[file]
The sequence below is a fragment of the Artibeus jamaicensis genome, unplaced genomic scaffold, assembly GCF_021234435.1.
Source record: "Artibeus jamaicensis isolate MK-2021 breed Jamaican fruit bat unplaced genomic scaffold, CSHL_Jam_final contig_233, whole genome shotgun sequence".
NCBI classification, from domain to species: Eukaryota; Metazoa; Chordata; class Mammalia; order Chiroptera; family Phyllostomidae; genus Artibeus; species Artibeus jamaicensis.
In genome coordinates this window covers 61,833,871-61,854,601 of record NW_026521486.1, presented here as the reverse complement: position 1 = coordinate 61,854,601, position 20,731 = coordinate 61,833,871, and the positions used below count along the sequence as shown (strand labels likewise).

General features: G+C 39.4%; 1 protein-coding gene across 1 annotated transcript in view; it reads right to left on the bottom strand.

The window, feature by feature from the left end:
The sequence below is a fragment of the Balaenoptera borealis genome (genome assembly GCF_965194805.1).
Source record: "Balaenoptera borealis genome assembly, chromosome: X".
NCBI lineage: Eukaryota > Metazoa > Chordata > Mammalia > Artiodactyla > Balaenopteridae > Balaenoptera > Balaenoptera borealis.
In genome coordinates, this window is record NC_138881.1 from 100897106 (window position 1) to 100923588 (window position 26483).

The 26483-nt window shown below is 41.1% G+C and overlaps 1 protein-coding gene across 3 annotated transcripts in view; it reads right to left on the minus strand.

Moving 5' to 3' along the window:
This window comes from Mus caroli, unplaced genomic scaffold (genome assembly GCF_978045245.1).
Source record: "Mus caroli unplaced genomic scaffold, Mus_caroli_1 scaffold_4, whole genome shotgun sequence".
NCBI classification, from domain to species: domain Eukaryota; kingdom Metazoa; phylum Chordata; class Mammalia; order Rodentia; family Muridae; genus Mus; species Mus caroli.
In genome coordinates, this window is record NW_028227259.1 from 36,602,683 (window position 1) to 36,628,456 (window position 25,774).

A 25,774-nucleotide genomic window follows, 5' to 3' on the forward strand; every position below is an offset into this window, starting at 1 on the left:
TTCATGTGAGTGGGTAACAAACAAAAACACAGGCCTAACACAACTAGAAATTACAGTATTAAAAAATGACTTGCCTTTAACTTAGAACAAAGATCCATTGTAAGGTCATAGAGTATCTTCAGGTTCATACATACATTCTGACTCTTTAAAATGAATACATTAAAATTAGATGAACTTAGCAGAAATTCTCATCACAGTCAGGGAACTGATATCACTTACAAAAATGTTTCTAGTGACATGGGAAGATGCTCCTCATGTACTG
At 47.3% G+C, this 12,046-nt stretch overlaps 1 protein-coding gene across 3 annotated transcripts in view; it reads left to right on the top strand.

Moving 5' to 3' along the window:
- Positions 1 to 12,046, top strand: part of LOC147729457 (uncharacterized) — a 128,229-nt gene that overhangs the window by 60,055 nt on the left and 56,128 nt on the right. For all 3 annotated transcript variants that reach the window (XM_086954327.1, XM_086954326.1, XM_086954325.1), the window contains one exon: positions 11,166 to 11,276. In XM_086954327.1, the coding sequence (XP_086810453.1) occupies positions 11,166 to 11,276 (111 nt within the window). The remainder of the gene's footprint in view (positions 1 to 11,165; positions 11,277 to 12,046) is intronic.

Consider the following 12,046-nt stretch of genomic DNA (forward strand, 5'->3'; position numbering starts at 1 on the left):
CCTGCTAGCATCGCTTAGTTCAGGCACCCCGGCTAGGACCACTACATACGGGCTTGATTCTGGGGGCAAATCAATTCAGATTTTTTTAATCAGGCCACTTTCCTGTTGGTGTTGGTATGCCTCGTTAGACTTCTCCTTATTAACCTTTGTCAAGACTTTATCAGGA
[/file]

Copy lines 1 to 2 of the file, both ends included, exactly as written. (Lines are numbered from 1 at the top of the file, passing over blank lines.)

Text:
The sequence below is a fragment of the Artibeus jamaicensis genome, unplaced genomic scaffold, assembly GCF_021234435.1.
Source record: "Artibeus jamaicensis isolate MK-2021 breed Jamaican fruit bat unplaced genomic scaffold, CSHL_Jam_final contig_233, whole genome shotgun sequence".